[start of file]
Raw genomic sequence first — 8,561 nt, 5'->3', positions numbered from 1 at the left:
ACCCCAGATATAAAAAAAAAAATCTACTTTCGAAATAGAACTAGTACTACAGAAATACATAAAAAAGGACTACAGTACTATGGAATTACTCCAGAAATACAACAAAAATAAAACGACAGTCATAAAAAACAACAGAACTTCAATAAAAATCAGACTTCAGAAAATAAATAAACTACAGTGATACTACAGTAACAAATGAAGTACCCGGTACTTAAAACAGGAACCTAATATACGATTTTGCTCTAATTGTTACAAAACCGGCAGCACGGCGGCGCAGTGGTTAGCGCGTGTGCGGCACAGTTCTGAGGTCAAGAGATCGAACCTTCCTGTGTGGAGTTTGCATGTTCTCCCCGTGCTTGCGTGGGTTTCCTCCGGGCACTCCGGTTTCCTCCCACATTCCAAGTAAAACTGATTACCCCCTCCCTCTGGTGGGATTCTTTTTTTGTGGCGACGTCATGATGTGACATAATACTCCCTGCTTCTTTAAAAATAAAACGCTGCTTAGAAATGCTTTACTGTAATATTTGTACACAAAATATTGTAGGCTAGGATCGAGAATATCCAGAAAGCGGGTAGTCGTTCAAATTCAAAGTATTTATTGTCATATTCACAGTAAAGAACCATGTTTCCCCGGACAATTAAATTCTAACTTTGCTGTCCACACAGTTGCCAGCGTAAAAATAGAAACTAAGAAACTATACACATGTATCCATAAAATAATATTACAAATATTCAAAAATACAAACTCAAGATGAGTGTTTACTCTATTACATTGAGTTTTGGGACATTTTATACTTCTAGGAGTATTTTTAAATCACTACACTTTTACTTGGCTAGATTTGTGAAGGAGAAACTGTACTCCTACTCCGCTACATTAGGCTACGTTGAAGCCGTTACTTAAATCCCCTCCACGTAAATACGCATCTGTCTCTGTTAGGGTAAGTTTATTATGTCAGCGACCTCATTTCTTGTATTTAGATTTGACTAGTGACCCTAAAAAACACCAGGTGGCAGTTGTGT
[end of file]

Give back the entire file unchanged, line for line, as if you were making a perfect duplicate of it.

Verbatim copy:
Raw genomic sequence first — 8,561 nt, 5'->3', positions numbered from 1 at the left:
ACCCCAGATATAAAAAAAAAAATCTACTTTCGAAATAGAACTAGTACTACAGAAATACATAAAAAAGGACTACAGTACTATGGAATTACTCCAGAAATACAACAAAAATAAAACGACAGTCATAAAAAACAACAGAACTTCAATAAAAATCAGACTTCAGAAAATAAATAAACTACAGTGATACTACAGTAACAAATGAAGTACCCGGTACTTAAAACAGGAACCTAATATACGATTTTGCTCTAATTGTTACAAAACCGGCAGCACGGCGGCGCAGTGGTTAGCGCGTGTGCGGCACAGTTCTGAGGTCAAGAGATCGAACCTTCCTGTGTGGAGTTTGCATGTTCTCCCCGTGCTTGCGTGGGTTTCCTCCGGGCACTCCGGTTTCCTCCCACATTCCAAGTAAAACTGATTACCCCCTCCCTCTGGTGGGATTCTTTTTTTGTGGCGACGTCATGATGTGACATAATACTCCCTGCTTCTTTAAAAATAAAACGCTGCTTAGAAATGCTTTACTGTAATATTTGTACACAAAATATTGTAGGCTAGGATCGAGAATATCCAGAAAGCGGGTAGTCGTTCAAATTCAAAGTATTTATTGTCATATTCACAGTAAAGAACCATGTTTCCCCGGACAATTAAATTCTAACTTTGCTGTCCACACAGTTGCCAGCGTAAAAATAGAAACTAAGAAACTATACACATGTATCCATAAAATAATATTACAAATATTCAAAAATACAAACTCAAGATGAGTGTTTACTCTATTACATTGAGTTTTGGGACATTTTATACTTCTAGGAGTATTTTTAAATCACTACACTTTTACTTGGCTAGATTTGTGAAGGAGAAACTGTACTCCTACTCCGCTACATTAGGCTACGTTGAAGCCGTTACTTAAATCCCCTCCACGTAAATACGCATCTGTCTCTGTTAGGGTAAGTTTATTATGTCAGCGACCTCATTTCTTGTATTTAGATTTGACTAGTGACCCTAAAAAACACCAGGTGGCAGTTGTGT